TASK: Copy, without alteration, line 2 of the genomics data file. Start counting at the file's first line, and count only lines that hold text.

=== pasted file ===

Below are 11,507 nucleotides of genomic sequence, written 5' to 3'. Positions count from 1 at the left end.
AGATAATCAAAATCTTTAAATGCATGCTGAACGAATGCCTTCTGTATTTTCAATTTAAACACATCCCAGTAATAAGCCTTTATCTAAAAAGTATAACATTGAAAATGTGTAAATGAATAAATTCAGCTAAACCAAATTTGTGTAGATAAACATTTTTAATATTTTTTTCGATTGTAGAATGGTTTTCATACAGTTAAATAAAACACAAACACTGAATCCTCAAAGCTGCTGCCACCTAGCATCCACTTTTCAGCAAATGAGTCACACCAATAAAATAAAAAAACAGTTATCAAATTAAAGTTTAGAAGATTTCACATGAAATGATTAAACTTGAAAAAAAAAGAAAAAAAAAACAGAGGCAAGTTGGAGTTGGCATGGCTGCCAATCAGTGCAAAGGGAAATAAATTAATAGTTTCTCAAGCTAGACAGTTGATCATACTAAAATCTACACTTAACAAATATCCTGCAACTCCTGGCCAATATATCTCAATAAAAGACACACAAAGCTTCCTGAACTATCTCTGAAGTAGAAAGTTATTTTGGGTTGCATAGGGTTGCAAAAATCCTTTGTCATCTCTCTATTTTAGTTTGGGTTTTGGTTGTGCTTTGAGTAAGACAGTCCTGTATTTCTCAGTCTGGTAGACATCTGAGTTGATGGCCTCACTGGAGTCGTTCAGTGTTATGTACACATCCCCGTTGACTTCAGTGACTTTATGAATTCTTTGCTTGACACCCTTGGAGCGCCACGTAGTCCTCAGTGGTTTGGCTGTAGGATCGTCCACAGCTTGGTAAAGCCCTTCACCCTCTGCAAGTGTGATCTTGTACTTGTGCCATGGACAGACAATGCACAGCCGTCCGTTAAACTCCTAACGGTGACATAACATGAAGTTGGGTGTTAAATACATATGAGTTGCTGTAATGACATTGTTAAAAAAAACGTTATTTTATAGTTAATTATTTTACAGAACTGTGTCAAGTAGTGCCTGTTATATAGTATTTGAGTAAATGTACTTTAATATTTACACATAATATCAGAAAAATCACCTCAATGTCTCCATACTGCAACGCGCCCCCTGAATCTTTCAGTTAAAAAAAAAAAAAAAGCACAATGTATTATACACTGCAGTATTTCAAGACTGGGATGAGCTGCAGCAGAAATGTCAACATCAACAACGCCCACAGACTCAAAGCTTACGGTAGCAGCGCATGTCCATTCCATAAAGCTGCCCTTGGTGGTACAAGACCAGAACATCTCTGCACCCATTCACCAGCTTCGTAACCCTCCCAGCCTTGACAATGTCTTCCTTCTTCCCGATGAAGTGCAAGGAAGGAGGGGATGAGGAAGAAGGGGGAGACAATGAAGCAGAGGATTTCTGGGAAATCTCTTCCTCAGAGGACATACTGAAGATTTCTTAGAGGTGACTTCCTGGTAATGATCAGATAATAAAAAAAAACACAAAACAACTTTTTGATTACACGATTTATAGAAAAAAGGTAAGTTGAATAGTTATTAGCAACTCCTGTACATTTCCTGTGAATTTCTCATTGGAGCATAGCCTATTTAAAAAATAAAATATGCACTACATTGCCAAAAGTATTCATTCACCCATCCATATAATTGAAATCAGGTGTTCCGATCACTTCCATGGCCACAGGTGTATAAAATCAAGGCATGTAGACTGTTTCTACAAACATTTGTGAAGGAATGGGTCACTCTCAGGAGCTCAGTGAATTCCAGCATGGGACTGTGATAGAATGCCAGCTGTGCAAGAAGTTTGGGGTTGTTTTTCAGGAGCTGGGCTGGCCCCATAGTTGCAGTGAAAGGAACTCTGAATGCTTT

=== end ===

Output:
AGATAATCAAAATCTTTAAATGCATGCTGAACGAATGCCTTCTGTATTTTCAATTTAAACACATCCCAGTAATAAGCCTTTATCTAAAAAGTATAACATTGAAAATGTGTAAATGAATAAATTCAGCTAAACCAAATTTGTGTAGATAAACATTTTTAATATTTTTTTCGATTGTAGAATGGTTTTCATACAGTTAAATAAAACACAAACACTGAATCCTCAAAGCTGCTGCCACCTAGCATCCACTTTTCAGCAAATGAGTCACACCAATAAAATAAAAAAACAGTTATCAAATTAAAGTTTAGAAGATTTCACATGAAATGATTAAACTTGAAAAAAAAAGAAAAAAAAAACAGAGGCAAGTTGGAGTTGGCATGGCTGCCAATCAGTGCAAAGGGAAATAAATTAATAGTTTCTCAAGCTAGACAGTTGATCATACTAAAATCTACACTTAACAAATATCCTGCAACTCCTGGCCAATATATCTCAATAAAAGACACACAAAGCTTCCTGAACTATCTCTGAAGTAGAAAGTTATTTTGGGTTGCATAGGGTTGCAAAAATCCTTTGTCATCTCTCTATTTTAGTTTGGGTTTTGGTTGTGCTTTGAGTAAGACAGTCCTGTATTTCTCAGTCTGGTAGACATCTGAGTTGATGGCCTCACTGGAGTCGTTCAGTGTTATGTACACATCCCCGTTGACTTCAGTGACTTTATGAATTCTTTGCTTGACACCCTTGGAGCGCCACGTAGTCCTCAGTGGTTTGGCTGTAGGATCGTCCACAGCTTGGTAAAGCCCTTCACCCTCTGCAAGTGTGATCTTGTACTTGTGCCATGGACAGACAATGCACAGCCGTCCGTTAAACTCCTAACGGTGACATAACATGAAGTTGGGTGTTAAATACATATGAGTTGCTGTAATGACATTGTTAAAAAAAACGTTATTTTATAGTTAATTATTTTACAGAACTGTGTCAAGTAGTGCCTGTTATATAGTATTTGAGTAAATGTACTTTAATATTTACACATAATATCAGAAAAATCACCTCAATGTCTCCATACTGCAACGCGCCCCCTGAATCTTTCAGTTAAAAAAAAAAAAAAAGCACAATGTATTATACACTGCAGTATTTCAAGACTGGGATGAGCTGCAGCAGAAATGTCAACATCAACAACGCCCACAGACTCAAAGCTTACGGTAGCAGCGCATGTCCATTCCATAAAGCTGCCCTTGGTGGTACAAGACCAGAACATCTCTGCACCCATTCACCAGCTTCGTAACCCTCCCAGCCTTGACAATGTCTTCCTTCTTCCCGATGAAGTGCAAGGAAGGAGGGGATGAGGAAGAAGGGGGAGACAATGAAGCAGAGGATTTCTGGGAAATCTCTTCCTCAGAGGACATACTGAAGATTTCTTAGAGGTGACTTCCTGGTAATGATCAGATAATAAAAAAAAACACAAAACAACTTTTTGATTACACGATTTATAGAAAAAAGGTAAGTTGAATAGTTATTAGCAACTCCTGTACATTTCCTGTGAATTTCTCATTGGAGCATAGCCTATTTAAAAAATAAAATATGCACTACATTGCCAAAAGTATTCATTCACCCATCCATATAATTGAAATCAGGTGTTCCGATCACTTCCATGGCCACAGGTGTATAAAATCAAGGCATGTAGACTGTTTCTACAAACATTTGTGAAGGAATGGGTCACTCTCAGGAGCTCAGTGAATTCCAGCATGGGACTGTGATAGAATGCCAGCTGTGCAAGAAGTTTGGGGTTGTTTTTCAGGAGCTGGGCTGGCCCCATAGTTGCAGTGAAAGGAACTCTGAATGCTTT